Practical Sessions

Applying Machine Learning to an Industry Problem” 
John Atherfold & Jon Esteves

Explore real world data and apply your skills to a predictive maintenance problem. Can you predict the Remaining Useful Life of aircraft engines, given run-to-failure data?

“The Use of Physics Informed Neural Networks”

Anele Ncube 

The use of this type of universal function approximator, which can embed the knowledge of any physical laws that govern a given data-set, will be reviewed in this tutorial. Note that most of these problems can be described by partial differential equations, where prior knowledge of the general physical laws is present in the training of neural networks through a regularisation agent that limits the space of admissible solutions. This increases the correctness of the function approximation, however this can also create problems, as we shall discuss here.

“Pricing Options using Reinforcement Learning”

Leo Breedt

Are you interested in using technology to build dynamic pricing models or using AI techniques in finance?

In this workshop we will build a Reinforcement Learning (RL) model that can be used to price hedging options. In addition, we show how this RL strategy outperforms a benchmark Black-Scholes Model (BSM) by comparing the performance of an RL strategy when transaction costs are introduced. A complete data science workflow will be unpacked in this workshop.

“Image Classification using pre-trained Convolution Neural Networks”

Temweka Chirwa 

Skin cancer is an abnormal growth of skin cells, and is one of the most common cancers; unfortunately, it can also be deadly. Using deep learning and neural networks we will consider a skin disease classifier that tries to distinguish between benign (nevus and seborrheic keratosis) and malignant (melanoma) skin diseases from only photographic images using TensorFlow framework in Python.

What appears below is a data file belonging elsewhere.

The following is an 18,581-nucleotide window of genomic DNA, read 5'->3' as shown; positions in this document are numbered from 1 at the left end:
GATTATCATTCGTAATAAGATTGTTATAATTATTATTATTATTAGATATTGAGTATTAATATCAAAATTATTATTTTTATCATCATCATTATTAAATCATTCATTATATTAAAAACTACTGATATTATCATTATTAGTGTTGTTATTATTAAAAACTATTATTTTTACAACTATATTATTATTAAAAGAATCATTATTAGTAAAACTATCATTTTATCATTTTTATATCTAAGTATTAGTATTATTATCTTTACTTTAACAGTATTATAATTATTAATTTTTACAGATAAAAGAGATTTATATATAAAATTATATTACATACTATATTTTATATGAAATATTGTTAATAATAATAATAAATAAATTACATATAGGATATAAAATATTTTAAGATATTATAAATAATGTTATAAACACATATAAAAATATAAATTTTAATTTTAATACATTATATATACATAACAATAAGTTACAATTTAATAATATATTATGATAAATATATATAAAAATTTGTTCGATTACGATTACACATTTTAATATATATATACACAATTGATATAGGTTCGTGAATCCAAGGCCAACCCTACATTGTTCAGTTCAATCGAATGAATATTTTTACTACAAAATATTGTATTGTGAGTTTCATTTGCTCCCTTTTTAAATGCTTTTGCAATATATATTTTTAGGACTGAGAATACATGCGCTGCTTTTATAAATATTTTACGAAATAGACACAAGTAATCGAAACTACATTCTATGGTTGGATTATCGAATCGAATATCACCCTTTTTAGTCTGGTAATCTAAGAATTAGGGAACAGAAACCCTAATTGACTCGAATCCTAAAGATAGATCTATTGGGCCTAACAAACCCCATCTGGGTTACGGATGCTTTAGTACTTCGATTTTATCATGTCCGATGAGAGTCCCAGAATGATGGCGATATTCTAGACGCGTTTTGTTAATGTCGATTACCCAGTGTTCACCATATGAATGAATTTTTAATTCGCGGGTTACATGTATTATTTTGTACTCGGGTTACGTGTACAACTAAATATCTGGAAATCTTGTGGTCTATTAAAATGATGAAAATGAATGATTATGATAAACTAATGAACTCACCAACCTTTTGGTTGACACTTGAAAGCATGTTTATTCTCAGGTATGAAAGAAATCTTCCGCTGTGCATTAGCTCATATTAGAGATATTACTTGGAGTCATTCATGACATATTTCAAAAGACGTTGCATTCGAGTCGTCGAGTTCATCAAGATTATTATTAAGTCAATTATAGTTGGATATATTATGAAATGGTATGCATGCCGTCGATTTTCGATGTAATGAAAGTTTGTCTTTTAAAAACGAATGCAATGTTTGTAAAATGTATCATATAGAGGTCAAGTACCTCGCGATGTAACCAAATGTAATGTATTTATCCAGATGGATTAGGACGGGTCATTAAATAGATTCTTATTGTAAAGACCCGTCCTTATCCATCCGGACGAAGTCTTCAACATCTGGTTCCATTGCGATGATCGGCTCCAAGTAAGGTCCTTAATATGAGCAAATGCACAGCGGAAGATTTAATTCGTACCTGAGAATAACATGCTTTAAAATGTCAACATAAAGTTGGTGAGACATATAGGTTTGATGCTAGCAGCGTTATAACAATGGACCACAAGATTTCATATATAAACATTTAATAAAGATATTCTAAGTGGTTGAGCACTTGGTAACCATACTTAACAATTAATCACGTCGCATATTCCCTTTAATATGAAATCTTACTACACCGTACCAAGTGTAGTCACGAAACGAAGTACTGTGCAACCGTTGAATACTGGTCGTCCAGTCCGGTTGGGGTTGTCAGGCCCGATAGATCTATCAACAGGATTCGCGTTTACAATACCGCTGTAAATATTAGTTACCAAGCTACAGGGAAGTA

Student Presentations

Using physics-informed neural networks to compute quasinormal modes
Anele Ncube

In recent years there has been an increased interest in neural networks, particularly concerning their ability to approximate partial differential equations. In this regard, research has begun on physics-informed neural networks (PINNs), specialised deep neural networks that incorporate within the loss function equations that govern physics phenomena; namely, differential equations and associated boundary conditions. We have investigated the feasibility of computing the quasinormal modes (QNMs) of non-rotating black holes in 4-dimensional space-time using PINNs. We find that it is achievable using unsupervised neural networks capable of solving eigenvalue problems (dubbed the eigenvalue solver here). Comparing with the QNMs obtained via more established methods (namely, the continued fraction method and the 6th-order Wentzel, Kramer, Brillouin method), the PINN computations share the same degree of accuracy as these counterparts. In other words, the PINN approximations had percentage deviations as low as  In terms of the time taken to compute QNMs to this accuracy, however, the PINN approach falls short, leading to our conclusion that the method is currently not recommendable when considering overall performance.

Dec 10, 2021

Latest News

| View All News

Assessing the social value of work in public work programmes

Congratulations go to Lauren Stuart on the submission of her


South Africa’s new National Artificial Intelligence Institute can help transform…

By: Letlhokwa Mpedi, Tinyiko Maluleke, Tshilidzi Marwala and Khumbudzo Ntshavheni.They


Free trade is necessary to increase Africa’s economic development

Professor Tshilidzi Marwala is the outgoing Vice-Chancellor and Principal of


Vice-Chancellor Message – 02 December 2022

  Dear UJ Community, As we approach the end of


An exploration into the weird, wonderful and often unholy history…

By: Prof Letlhokwa Mpedi To those who are looking forward